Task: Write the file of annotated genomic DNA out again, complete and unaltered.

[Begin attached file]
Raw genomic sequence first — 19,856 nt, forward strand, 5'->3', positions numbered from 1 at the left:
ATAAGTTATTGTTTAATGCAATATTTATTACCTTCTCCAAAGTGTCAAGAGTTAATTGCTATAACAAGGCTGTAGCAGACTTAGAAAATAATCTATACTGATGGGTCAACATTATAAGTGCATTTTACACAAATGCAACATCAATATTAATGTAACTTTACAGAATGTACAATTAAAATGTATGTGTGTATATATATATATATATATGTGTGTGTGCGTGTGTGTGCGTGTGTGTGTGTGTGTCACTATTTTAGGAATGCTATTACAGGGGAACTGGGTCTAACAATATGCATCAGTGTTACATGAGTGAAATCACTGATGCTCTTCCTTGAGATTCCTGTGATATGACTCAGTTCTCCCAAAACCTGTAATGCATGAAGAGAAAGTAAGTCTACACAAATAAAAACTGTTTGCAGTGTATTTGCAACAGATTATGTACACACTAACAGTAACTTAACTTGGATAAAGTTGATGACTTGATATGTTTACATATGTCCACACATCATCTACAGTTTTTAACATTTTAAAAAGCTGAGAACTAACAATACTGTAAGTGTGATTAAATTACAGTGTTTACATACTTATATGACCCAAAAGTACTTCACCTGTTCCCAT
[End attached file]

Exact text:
Raw genomic sequence first — 19,856 nt, forward strand, 5'->3', positions numbered from 1 at the left:
ATAAGTTATTGTTTAATGCAATATTTATTACCTTCTCCAAAGTGTCAAGAGTTAATTGCTATAACAAGGCTGTAGCAGACTTAGAAAATAATCTATACTGATGGGTCAACATTATAAGTGCATTTTACACAAATGCAACATCAATATTAATGTAACTTTACAGAATGTACAATTAAAATGTATGTGTGTATATATATATATATATATGTGTGTGTGCGTGTGTGTGCGTGTGTGTGTGTGTGTCACTATTTTAGGAATGCTATTACAGGGGAACTGGGTCTAACAATATGCATCAGTGTTACATGAGTGAAATCACTGATGCTCTTCCTTGAGATTCCTGTGATATGACTCAGTTCTCCCAAAACCTGTAATGCATGAAGAGAAAGTAAGTCTACACAAATAAAAACTGTTTGCAGTGTATTTGCAACAGATTATGTACACACTAACAGTAACTTAACTTGGATAAAGTTGATGACTTGATATGTTTACATATGTCCACACATCATCTACAGTTTTTAACATTTTAAAAAGCTGAGAACTAACAATACTGTAAGTGTGATTAAATTACAGTGTTTACATACTTATATGACCCAAAAGTACTTCACCTGTTCCCAT